Often times, high-profile players NFL players who are in limbo with their contract status and future with their current teams, a lot of times those players hold out of respective training camp, OTA, and mini-camp schedule in a negotiation ploy to get paid and stay where they are.
And when it was announced over the weekend that Ravens corner back Cary Williams-who has yet to sign his restricted free agent tender-would be participating in said activity-many Ravens fans were quick to criticize Williams for not being a team player and trying to hold the team for ransom for a new deal.
Williams, who started opposite Lardarius Webb last year at the corner back position, started 16 games for the Ravens last year and registered 78 tackles and deflected 16 passes.
Despite not having the impressive Pro-Bowl-like numbers his counterpart in Webb had, Williams proved to be a capable cover corner for the Ravens, and proved to be an unsuspected bright spot for a Ravens team that reached the AFC Championship game.
It was also revealed that Williams suffered and played through a hip injury in the late part of the season, and joining Glenn Clark on “The Reality Check” this week, he said that was why he would not be attending team workouts.
Williams said Coach John Harbaugh and the coaching staff signed off on his absence, and told him to stay away and get on the mend.
“I’m out rehabbing in Tennessee, and I’ve been doing it the last couple of weeks and months since I had the surgery in February,” Williams told Clark. “I’m just trying to stay on that.”
Much like a school kid with perfect attendance, Williams had to be told no.
“Yeah, in the past when we had OTA’s there were times when I didn’t miss a day, so it’s just the fact that the doctors, Coach Harbaugh, and the Ravens organization said it was okay for me to miss out,” Williams added. “Me and Harbaugh had a conversation…so we’re all on the same page. There’s no reason for anyone to be pointed at as good or bad. In this instance, it’s just a guy rehabbing and getting it together for the season.”
In a week where Webb, who has the same agent as Williams, received a six year, 52 million dollar contract, it was hard for Williams to sit back and watch.
Williams said he couldn’t have been more happy for his teammate.
“When I first heard Lardarius got his contract I was belated, I was happy for him,” Williams said. “Lardarius is like a little brother to me. We talk all the time and we have great conversations.”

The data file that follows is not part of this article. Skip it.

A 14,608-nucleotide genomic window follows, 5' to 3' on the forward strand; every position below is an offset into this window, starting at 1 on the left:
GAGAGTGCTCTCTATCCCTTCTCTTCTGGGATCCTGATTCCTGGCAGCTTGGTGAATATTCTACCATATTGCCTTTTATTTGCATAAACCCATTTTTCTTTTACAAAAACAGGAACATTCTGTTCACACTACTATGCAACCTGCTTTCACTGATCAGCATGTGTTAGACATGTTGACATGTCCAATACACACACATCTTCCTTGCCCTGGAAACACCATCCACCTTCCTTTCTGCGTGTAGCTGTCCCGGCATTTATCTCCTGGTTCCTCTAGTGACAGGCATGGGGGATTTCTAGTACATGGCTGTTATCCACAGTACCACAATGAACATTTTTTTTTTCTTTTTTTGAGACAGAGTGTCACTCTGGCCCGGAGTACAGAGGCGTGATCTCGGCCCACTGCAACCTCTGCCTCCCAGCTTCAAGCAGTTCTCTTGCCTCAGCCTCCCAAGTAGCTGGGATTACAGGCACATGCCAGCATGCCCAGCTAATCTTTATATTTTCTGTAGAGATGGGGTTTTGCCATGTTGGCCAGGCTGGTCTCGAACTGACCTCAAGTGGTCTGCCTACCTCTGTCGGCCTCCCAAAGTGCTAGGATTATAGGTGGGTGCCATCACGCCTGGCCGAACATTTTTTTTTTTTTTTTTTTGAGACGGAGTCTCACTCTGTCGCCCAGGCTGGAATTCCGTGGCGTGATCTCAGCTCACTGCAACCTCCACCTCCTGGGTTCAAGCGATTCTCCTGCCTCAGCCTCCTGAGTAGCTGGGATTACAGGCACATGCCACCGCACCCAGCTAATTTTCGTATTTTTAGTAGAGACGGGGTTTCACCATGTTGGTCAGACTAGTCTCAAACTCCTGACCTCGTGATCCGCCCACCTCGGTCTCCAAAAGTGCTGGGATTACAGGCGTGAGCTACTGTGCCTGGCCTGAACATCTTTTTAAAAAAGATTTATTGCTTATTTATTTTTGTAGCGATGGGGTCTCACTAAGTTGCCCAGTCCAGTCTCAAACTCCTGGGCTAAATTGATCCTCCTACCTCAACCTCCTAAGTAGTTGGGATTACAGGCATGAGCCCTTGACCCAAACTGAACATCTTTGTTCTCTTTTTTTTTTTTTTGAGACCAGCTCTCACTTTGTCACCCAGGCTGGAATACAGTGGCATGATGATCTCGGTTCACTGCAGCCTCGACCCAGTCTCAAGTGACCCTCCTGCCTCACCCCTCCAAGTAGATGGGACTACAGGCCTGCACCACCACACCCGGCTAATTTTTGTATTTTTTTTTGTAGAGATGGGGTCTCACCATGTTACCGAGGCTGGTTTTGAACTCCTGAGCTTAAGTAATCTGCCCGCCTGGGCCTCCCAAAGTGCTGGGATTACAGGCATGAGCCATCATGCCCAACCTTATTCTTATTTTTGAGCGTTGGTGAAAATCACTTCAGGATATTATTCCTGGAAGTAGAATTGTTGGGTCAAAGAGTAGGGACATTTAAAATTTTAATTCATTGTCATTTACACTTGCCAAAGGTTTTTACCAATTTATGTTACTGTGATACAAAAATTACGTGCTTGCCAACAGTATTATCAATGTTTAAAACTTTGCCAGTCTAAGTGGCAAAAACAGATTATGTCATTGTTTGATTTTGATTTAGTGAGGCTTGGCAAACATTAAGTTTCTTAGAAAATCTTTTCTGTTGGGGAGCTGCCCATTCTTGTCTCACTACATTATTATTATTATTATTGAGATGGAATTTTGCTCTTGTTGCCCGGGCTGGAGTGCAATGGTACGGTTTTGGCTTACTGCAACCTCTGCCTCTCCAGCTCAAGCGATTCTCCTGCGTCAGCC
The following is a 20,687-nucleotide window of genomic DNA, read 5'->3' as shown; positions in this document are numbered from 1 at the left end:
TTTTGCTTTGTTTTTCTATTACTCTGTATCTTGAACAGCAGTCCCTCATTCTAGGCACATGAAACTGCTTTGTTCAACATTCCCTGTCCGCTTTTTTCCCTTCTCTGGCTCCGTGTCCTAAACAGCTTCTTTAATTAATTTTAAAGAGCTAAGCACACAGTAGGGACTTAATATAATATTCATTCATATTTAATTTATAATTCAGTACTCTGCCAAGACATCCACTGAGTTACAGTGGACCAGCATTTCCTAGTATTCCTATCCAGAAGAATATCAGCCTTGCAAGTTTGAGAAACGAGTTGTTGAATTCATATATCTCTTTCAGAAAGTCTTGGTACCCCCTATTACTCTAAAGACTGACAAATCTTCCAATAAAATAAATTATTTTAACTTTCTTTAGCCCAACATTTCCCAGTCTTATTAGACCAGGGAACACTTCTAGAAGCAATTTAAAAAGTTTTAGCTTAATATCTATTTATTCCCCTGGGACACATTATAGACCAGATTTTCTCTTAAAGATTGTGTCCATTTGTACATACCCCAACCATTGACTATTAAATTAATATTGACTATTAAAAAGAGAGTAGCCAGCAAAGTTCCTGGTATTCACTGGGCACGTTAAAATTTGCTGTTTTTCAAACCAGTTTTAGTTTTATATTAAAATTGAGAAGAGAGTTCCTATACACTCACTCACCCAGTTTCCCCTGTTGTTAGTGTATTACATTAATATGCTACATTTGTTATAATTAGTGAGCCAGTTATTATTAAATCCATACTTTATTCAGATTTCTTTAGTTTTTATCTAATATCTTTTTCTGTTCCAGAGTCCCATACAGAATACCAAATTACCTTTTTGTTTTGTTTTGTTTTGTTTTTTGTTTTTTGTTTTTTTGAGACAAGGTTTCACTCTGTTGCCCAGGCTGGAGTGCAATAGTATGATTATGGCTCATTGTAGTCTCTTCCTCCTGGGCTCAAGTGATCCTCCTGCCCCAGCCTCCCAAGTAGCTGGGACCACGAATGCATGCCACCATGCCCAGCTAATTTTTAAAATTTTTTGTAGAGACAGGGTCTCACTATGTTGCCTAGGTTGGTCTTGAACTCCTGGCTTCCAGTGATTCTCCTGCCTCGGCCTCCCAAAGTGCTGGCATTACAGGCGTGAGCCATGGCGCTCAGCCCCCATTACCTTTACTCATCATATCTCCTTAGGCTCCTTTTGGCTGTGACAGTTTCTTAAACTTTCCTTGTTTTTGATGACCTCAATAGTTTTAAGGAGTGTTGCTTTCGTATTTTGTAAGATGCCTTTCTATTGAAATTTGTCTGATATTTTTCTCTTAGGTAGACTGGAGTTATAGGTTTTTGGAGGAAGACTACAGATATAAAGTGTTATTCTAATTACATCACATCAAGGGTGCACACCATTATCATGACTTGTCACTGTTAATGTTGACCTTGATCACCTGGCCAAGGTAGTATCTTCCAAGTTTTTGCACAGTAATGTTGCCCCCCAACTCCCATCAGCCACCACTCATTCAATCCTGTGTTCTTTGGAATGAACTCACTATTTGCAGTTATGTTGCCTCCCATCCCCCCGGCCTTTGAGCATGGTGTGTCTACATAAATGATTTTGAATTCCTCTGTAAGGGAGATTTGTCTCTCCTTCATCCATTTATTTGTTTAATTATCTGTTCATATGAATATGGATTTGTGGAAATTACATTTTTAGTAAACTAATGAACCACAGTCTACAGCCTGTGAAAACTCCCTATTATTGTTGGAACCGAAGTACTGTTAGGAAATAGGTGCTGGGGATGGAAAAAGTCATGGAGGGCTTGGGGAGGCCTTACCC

“For Lardarius to get that…to see all the hard work he put in pay off and then he gets that huge payday, I’m belated for him. I’m happy for him that he reached that part in his career to be known as one of the top defensive backs in the league.”
But at the same time, Williams feels like he’s at that level as well and deserving to be rewarded for his contributions.
“I feel like I’m in the same boat,” Williams said. “Once I’m doing my job and I’m doing what I’m supposed to be, I hope I get rewarded. “Whatever the team deems that’s best for me.”
Williams says a new deal wouldn’t change his approach from selfless and humble beginnings all the way from little Washburn College to the NFL.
“I’m going to continue to work hard, take it one day at a time, and just continue to strive to get better.”
“I definitely want the long-term contract. I think that’s a great deal and it’s something that I wouldn’t take for granted either. I wouldn’t allow the money or however much money I would get change who I am, what type of play I bring on the field on Sundays, Mondays or Thursday nights-whenever we play.”
Williams said this sort of things happens all over the place in the NFL. It’s ugly, but it’s how the league runs unfortunately.
“It’s just one of those things where it’s just a process and at the end of the day, I still have one more year left on my contract, I know we have other guys out there trying to get deals done and I just don’t want to be a distraction, I don’t want that to be a huge issue.”
His primary focus is getting healthy; then proving he’s back at full potential so he can then prioritize on football and getting rewarded for his accomplishments.
“I’m just trying nurse my injury and do the best I can each and every day and to me, the contract talks will come up, I mean that’s just a part of the business,” Williams replied.
Williams reminded Clark that it’s almost impossible for him to be a distraction just because of his quiet, introverted nature-minus his play on the field of course.
“I’m not really the vocal type dude. I like to lead by example rather than showing, using my mouth or whatever. I’ve never been a talker in my life unless someone was talking to me. Then it’s junk talking.”
“I just always wanted to lead by example. I feel like actions speak louder than words and when I come back I definitely want to show those guys that I can be a leader, and I just rather show it than tell it.”
And Williams said he fits in with a tight-knit group in the Ravens secondary who understand the same things about “playing like a Raven”, especially he and Webb.
“I think that together as a unit we understand we’ll become more cohesive, we’ll become more of a tandem. It’s not just me and Webby, we got other guys like Jimmy Smith, we got Danny Gorrer, those guys that have been in the system for a year playing and showing that they can contribute and make plays on Sundays.”
“We feel as a collective group, with one year under our belt…next year the sky will basically be the limit. We really believe we have what’s there to get to a championship and our secondary.”
WNST thanks Cary Williams for joining Glenn Clark on “The Reality Check”! If you missed the interview, check the entire interview out at the BuyaToyota.com Audio Vault at WNST.net!